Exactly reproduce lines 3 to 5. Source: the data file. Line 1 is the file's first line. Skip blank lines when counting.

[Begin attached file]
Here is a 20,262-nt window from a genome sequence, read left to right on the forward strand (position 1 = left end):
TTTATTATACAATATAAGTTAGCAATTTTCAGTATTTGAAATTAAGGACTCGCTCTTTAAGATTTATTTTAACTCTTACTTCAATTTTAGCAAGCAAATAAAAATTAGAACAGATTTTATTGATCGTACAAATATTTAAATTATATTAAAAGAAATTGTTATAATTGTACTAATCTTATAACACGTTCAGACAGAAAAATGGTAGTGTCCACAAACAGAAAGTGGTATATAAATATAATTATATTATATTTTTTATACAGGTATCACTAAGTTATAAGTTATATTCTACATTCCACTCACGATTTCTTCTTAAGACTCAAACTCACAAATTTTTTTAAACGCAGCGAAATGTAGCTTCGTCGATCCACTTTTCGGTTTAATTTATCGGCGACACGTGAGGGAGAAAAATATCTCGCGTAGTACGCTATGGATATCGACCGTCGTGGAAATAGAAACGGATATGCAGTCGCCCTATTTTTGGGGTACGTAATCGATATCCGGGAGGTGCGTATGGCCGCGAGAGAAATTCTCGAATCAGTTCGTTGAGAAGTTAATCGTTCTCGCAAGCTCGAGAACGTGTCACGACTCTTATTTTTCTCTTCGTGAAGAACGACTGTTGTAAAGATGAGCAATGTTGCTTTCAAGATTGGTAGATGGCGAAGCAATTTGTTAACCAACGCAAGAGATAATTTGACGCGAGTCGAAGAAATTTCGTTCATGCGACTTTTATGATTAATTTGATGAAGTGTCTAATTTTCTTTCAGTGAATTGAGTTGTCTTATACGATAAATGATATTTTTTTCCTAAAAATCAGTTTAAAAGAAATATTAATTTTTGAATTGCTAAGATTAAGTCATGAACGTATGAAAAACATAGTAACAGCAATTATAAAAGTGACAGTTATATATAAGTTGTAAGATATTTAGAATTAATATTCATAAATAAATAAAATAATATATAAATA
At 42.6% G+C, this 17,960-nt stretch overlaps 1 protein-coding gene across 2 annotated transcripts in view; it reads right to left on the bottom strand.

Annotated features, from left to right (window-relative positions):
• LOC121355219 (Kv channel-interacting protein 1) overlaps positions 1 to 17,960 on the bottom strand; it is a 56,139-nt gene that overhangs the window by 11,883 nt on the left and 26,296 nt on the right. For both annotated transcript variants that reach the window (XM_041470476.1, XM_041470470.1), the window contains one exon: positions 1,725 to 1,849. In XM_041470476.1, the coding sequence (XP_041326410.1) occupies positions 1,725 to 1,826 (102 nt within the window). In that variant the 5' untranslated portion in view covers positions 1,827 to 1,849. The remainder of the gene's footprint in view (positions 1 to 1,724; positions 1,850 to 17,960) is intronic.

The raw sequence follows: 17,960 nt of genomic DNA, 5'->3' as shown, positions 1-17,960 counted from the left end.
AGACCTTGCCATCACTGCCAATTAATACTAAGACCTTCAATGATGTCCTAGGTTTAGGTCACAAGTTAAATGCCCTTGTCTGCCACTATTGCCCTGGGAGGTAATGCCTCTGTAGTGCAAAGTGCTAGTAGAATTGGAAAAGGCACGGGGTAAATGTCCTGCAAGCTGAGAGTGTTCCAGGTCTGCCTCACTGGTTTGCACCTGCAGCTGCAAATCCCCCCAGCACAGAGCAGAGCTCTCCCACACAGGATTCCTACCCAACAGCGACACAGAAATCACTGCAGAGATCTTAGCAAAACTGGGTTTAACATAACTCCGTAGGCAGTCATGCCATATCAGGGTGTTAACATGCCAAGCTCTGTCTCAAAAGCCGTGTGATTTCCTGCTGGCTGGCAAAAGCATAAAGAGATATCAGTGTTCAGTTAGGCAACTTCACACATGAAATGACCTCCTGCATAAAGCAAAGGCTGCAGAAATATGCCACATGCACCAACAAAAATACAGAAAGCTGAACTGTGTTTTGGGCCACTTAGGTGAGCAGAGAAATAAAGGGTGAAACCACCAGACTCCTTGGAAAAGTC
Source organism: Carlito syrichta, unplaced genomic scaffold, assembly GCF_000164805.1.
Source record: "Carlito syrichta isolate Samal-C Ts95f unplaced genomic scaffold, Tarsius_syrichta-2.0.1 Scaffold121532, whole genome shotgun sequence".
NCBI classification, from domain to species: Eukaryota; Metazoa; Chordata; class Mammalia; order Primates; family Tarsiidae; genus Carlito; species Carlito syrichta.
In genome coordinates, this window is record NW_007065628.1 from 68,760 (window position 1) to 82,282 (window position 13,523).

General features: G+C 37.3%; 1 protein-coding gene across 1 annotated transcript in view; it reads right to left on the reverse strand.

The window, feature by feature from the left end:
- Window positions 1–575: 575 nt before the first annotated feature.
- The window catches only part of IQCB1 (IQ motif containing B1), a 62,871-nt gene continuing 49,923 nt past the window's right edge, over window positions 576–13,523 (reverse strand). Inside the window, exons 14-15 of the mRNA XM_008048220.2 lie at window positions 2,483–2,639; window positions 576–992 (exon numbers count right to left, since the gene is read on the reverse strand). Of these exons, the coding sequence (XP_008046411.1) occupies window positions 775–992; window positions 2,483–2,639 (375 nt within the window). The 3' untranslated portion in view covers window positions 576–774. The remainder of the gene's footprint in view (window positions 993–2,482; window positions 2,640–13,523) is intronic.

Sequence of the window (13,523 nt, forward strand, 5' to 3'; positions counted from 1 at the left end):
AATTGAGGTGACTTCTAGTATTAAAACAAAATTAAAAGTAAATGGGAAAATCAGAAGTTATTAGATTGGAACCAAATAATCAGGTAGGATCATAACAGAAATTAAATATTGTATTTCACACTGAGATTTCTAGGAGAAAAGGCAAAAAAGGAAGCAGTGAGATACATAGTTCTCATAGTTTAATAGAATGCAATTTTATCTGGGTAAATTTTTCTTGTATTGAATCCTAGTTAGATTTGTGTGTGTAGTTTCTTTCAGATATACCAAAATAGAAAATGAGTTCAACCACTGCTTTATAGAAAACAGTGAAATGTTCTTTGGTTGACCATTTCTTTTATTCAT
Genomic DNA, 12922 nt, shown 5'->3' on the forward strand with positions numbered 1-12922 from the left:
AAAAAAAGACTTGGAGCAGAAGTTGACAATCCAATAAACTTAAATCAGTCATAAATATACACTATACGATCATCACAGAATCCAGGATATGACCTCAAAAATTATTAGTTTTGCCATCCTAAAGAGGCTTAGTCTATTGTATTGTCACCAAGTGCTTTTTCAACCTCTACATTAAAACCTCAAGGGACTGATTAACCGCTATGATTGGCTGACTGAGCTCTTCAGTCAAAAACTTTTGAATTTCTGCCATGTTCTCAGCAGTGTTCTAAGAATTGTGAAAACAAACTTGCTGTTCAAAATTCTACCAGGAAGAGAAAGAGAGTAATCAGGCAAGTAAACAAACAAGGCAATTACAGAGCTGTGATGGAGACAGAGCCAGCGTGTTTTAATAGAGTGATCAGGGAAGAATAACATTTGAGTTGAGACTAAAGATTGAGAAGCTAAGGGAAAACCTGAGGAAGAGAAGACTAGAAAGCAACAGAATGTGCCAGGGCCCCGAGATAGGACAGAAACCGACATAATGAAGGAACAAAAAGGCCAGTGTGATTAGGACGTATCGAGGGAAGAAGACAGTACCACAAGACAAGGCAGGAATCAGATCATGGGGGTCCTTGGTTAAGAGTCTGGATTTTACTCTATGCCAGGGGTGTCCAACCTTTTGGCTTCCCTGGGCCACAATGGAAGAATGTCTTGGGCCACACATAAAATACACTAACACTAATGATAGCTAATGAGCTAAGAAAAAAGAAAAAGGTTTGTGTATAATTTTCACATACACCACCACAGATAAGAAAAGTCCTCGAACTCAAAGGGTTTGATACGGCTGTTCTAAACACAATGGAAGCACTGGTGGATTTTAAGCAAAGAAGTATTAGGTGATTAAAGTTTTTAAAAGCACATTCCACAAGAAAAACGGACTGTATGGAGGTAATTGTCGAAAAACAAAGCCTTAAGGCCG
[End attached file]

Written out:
At 42.6% G+C, this 17,960-nt stretch overlaps 1 protein-coding gene across 2 annotated transcripts in view; it reads right to left on the bottom strand.

Annotated features, from left to right (window-relative positions):
• LOC121355219 (Kv channel-interacting protein 1) overlaps positions 1 to 17,960 on the bottom strand; it is a 56,139-nt gene that overhangs the window by 11,883 nt on the left and 26,296 nt on the right. For both annotated transcript variants that reach the window (XM_041470476.1, XM_041470470.1), the window contains one exon: positions 1,725 to 1,849. In XM_041470476.1, the coding sequence (XP_041326410.1) occupies positions 1,725 to 1,826 (102 nt within the window). In that variant the 5' untranslated portion in view covers positions 1,827 to 1,849. The remainder of the gene's footprint in view (positions 1 to 1,724; positions 1,850 to 17,960) is intronic.